Last week I introduced the Open/Closed Principle, this week let’s see in in action. I’m going to warn you right off, this week’s code gets kind of ridiculous. It is the ne plus ultra of contrived examples.
And that’s ugly. No two ways about it. But this is a first draft and first drafts should be ugly. We just want to get up and running and pass the tests, which this does.
Is this code Open/Closed? That’s an impossible question to answer. Open/Closed isn’t a binary state, it all depends on what change we want to make. But Roman numbering hasn’t changed much recently, so maybe this code’s Open/Closed-ness isn’t all that relevant.
We are then surprised to hear that a new Roman empire has appeared. NeoRomans they call themselves. And, unlike their historic inspiration, they prefer round lines for their numbers. In their system:
- 1 = J
- 5 = R
- 10 = B
- 50 = P
- 100 = G
- 500 = Q
- 1000 = O
Is our code Open/Closed to implementing
to_neoroman? Let’s follow the steps from last week and find out. Those steps, again:
- Implement the new feature without changing any existing code
- Extract out the difference between your new code and the existing code
- Repeat as needed.
Step one, we implement
to_neoroman without changing any existing code. It gets pretty long, so I’ll just link to the commit.
Pretty terrible, right? I think we can agree that this is terrible. Before I had 4 duplicate methods, now I have 8. The new methods I introduced only differ in the letters they use, which gives us an obvious difference to extract out. Let’s go back to the previous commit, do the refactoring and try again. This time we’ll only change the design of the code. No functionality will be introduced or changed. And I do this by introducing a conversion parameter (Refactoring, p. 295).
And with that, the new Neo-Romans can be added thusly:
And now we can say that our code is Open/Closed to different lettering systems. We also spot some simple duplication between the
to_neoroman methods which we fix with Extract Method:
Surely no other Roman counting systems exist, so our code is as good as it needs to be. What’s that you say? We just discovered a new space-faring group of Romans that like to count up to 99,999? And they have new symbols for 5000 and 10,000? Since our code is Open/Closed now, we can surell just implement this new feature without changing any existing code!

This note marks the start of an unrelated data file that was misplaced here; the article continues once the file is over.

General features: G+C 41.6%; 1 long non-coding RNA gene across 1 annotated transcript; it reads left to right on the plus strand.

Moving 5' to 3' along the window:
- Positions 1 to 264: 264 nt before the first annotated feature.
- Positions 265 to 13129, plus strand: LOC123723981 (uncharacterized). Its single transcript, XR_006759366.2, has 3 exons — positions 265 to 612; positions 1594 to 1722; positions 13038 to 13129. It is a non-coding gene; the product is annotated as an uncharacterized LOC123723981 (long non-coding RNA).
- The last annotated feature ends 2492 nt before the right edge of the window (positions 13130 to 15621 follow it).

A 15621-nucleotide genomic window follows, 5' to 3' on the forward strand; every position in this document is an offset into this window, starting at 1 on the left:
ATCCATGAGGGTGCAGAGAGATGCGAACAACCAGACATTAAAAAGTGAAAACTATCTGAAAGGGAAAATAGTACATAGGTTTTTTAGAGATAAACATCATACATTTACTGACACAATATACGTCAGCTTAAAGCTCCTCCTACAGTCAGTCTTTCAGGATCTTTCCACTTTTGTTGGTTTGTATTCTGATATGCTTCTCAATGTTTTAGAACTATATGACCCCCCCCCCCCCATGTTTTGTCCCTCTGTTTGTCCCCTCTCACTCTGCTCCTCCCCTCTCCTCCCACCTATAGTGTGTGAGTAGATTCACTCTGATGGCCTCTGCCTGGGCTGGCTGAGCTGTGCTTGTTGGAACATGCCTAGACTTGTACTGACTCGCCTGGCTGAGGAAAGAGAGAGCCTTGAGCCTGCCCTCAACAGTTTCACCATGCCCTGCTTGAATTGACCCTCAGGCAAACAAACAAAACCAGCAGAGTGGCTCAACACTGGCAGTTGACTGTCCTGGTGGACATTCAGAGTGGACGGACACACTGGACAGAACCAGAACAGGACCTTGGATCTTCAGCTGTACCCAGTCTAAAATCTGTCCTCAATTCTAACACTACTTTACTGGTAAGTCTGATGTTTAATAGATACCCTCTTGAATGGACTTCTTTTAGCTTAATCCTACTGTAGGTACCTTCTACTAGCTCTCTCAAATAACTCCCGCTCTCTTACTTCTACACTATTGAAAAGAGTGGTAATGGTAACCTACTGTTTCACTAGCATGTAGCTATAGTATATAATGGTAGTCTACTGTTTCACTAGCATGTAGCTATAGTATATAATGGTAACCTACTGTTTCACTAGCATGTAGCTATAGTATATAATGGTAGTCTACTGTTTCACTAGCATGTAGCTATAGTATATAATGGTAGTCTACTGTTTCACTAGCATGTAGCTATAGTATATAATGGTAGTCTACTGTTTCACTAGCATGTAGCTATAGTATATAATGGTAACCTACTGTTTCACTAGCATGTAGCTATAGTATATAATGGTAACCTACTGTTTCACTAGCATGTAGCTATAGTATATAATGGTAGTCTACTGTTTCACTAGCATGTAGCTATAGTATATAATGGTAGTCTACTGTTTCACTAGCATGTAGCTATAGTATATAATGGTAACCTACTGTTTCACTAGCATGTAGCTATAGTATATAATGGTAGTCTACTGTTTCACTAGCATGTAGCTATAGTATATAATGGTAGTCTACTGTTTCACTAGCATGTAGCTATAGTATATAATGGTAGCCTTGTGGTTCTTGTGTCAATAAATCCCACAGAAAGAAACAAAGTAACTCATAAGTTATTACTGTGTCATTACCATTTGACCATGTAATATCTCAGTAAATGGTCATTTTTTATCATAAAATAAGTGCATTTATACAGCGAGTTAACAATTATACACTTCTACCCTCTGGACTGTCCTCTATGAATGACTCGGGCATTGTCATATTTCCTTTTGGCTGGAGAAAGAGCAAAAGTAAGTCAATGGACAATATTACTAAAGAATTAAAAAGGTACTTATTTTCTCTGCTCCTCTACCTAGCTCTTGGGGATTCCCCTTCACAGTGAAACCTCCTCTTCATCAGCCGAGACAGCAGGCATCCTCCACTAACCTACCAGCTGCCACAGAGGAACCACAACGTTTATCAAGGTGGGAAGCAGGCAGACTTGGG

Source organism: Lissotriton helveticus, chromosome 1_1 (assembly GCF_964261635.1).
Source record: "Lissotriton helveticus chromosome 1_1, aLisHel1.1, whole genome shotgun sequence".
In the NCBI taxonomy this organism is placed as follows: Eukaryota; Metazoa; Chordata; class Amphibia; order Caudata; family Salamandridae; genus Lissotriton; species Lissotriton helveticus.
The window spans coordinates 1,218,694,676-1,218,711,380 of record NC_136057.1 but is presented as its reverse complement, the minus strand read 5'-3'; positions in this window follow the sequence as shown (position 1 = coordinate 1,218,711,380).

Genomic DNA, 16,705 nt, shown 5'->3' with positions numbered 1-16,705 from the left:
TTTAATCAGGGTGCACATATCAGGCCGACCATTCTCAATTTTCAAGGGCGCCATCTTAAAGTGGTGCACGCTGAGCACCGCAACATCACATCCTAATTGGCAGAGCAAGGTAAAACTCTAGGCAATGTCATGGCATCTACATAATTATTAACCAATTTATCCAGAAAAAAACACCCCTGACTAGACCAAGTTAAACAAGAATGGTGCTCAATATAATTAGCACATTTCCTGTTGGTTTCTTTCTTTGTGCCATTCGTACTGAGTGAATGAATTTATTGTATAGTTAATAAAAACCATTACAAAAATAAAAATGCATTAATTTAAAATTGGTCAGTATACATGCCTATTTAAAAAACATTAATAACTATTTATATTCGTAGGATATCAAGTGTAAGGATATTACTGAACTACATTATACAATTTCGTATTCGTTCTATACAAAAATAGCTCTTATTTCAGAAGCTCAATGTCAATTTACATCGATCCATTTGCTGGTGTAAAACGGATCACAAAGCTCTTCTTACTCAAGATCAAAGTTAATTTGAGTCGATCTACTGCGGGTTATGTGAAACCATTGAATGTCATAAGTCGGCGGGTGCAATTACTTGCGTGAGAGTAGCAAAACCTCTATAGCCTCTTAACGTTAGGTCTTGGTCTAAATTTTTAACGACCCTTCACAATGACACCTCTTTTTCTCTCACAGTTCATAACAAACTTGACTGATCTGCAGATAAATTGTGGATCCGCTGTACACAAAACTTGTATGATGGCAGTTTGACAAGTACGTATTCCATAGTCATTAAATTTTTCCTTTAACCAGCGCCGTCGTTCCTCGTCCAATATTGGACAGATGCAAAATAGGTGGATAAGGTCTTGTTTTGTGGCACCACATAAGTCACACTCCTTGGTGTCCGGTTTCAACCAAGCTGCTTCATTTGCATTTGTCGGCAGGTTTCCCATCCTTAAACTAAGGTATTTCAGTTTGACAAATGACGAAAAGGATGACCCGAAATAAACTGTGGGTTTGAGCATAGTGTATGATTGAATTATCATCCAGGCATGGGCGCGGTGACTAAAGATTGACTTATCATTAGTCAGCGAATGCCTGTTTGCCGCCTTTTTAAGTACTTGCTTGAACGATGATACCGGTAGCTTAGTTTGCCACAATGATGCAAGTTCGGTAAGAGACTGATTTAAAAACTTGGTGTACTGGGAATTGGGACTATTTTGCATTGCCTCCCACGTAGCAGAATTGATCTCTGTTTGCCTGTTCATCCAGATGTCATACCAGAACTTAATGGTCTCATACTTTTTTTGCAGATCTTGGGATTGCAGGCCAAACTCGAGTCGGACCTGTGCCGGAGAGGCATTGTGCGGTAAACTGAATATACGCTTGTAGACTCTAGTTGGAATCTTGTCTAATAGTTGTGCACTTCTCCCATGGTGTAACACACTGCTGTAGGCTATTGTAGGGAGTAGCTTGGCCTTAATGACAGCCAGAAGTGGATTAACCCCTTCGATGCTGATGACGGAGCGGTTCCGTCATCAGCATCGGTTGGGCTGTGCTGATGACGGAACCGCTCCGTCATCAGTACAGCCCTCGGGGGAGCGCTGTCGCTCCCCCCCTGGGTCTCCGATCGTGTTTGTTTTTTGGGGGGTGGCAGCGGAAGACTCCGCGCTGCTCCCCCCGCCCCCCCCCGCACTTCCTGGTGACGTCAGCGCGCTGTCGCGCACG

Obviously our code is not Open/Closed to this change. Let’s follow the same process again. Now that we’ve tried implementing
to_exoroman without changing our existing code, we can refactor the code that made implementation such a pain, namely:
- The current
to_thousandsmethod only works up to 3,999
- We have no method for powers of ten greater than 103.
As has probably been clear from the first iteration, having all those methods for each power of ten is duplicating knowledge, and it makes the code hard to extend. If we fix that, we should be able to handle any power of ten.
In terms of the Refactoring book, this change most closely matches Parameterize Method (Refactoring, p. 283):
several methods do similar things but with different values contained in the method body. Create one method that uses a parameter for the different values
The code’s not great, but this change makes our code Open/Closed to the ExoRomans:
Whew. Space-faring Romans must be the last of the bunch. Oh, there’s a splinter faction of Romans that now want to count in multiples of 12? Well, ok, our code must now be flexible enough to handle anything…
This implementation shows that our existing code is only Open/Closed to multiples of 10. Back to refactoring. We extract out the 10-focused code into its own class, and then do another Extract Class to remove the conversion methods from Fixnum.
The full commit is getting long again. Here’s the full thing
With that implemented, we can add the
to_duodeciroman feature easily.
Set aside the quality of the code for now, I’m going to discuss that more in a second. Instead focus on what following the Open/Closed Principle has given us: Code that never stopped working. I showed this in detail last week, but it never hurts to mention it again. By never trying to simultaneously implement new features while re-designing my code, I kept my project in an always-working state. To me, that is the biggest win of following OCP.
Ok, now let’s focus on the quality of the code. Here’s the full final version. It’s not great, is it? That
convert method is super gross. Why, after following the super-great Open/Closed Principle, have we got such an ugly method? Mostly it’s because the features we implemented never challenged that method’s implementation. Our problems mostly stemmed from the parameters we passed to the method.
OCP by itself isn’t a comprehensive design tool. It’s a tool for applying grease to squeaky wheels. If a method in your code never needs to change, then OCP won’t ever make it change. Because of this if you follow only OCP then smelly code can hide and fester. Instead, you should always be on the lookout for other refactorings you can do after you finish implementing that new feature.
Speaking of smells, this week’s newsletter will start a series about the ‘official’ smells documented in Refactoring. Free to all comers, smelly or not. Sign-up is easy and you can always checkout previous newsletters. Comments/feedback/&c. welcome on twitter, GitHub or firstname.lastname@example.org